SEOUL (Reuters) - A South Korean scientist whose landmark paper on tailored embryonic stem cells has been debunked still says he can produce the cells and thinks people are out to discredit him, a newspaper reported on Saturday.
A South Korean panel dealt a devastating blow to disgraced scientist Hwang Woo-suk on Thursday. It concluded that his team, once celebrated for a breakthrough in attempts to develop genetically specific material for medical use, had not proved they had produced the tailored embryonic stem cells.
Beopbo, a South Korean Buddhist newspaper, reported comments Hwang made to Kim Jae-il, head of a Buddhist association that has supported him and his work.
Kim said Hwang was worried there were people who had undermined his work and might be trying to take his technology.
"I have the technology to make tailored embryonic stem cells, that's for sure. I can replicate the process any time. My worry is that South Korea's own stem cell technology may be taken abroad," Hwang was quoted as saying.
Hwang has been in seclusion for more than a week.
He sought solace for several days at a Buddhist temple in late November when his team's work first came under close scrutiny, initially with accusations they violated ethical norms in procuring human egg cells.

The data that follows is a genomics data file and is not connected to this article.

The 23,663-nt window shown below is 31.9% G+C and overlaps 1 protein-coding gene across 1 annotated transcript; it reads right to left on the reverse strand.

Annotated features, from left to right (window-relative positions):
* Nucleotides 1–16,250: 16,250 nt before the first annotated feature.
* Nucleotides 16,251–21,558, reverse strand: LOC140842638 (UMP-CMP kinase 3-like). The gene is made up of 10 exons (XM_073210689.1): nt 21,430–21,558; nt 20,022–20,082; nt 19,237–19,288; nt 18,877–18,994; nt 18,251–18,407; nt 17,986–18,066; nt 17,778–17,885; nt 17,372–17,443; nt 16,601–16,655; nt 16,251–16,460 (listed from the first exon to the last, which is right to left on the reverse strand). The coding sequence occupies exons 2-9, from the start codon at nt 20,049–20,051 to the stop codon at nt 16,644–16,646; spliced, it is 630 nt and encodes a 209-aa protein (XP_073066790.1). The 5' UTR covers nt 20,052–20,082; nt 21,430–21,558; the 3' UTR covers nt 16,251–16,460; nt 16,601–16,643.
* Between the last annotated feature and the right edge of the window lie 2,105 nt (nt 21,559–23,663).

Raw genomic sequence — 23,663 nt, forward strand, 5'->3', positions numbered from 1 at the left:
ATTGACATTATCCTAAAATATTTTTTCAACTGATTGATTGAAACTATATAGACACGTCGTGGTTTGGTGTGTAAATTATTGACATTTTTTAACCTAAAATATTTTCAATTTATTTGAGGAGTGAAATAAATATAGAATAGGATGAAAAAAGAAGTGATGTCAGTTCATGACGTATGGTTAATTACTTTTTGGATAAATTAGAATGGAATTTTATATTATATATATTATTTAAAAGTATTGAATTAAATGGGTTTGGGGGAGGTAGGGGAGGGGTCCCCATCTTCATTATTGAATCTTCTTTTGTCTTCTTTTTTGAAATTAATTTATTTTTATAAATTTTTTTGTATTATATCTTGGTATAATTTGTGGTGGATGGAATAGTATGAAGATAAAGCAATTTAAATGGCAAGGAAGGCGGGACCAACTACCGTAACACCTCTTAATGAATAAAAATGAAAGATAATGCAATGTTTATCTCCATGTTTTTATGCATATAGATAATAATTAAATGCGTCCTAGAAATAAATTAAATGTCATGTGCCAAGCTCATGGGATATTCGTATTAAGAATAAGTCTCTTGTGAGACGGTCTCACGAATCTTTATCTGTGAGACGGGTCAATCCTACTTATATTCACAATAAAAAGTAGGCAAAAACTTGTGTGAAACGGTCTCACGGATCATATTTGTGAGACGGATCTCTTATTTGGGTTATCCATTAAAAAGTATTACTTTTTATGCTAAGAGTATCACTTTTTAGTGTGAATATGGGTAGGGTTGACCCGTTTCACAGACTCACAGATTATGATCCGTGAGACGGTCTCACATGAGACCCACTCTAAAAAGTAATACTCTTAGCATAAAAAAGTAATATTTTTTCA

He was last seen by the public on Dec. 23 when he resigned his professorship on the same day the investigation panel said data in his paper was deliberately fabricated and Hwang bore a heavy load of responsibility for the fraud.
According to the newspaper, Hwang told Kim he had not tampered with the work, but that somebody else had.
"It's certain stem cells have been replaced, and experts would all know that. I think prosecutors would unearth (the stem cell replacement) in about two days after they launch an investigation," Hwang was quoted as telling Kim.
"My personal thought is that the replacement was conducted under a detailed, long-term plan," Kim quoted him as saying.
"I've already asked prosecutors to investigate the replacement of stem cells. The replacement could be done only by specific figures," the newspaper reported Hwang as telling Kim. No further details were provided.
The May 2005 paper published in the U.S. periodical Science was received with great acclaim because the findings brought embryonic stem cell studies closer to the day when genetically specific material could be generated to cure ailments such as severe spinal cord injuries.
Science said earlier this week it plans to retract the paper from Hwang's team.
The Seoul National University panel that said there was no data to prove Hwang's team had produced tailored embryonic stem cells is also investigating two other landmark achievements by the team.
The university panel is checking the veracity of a 2004 paper on producing the first cloned human embryos for research, and the 2005 announcement about producing the world's first cloned dog.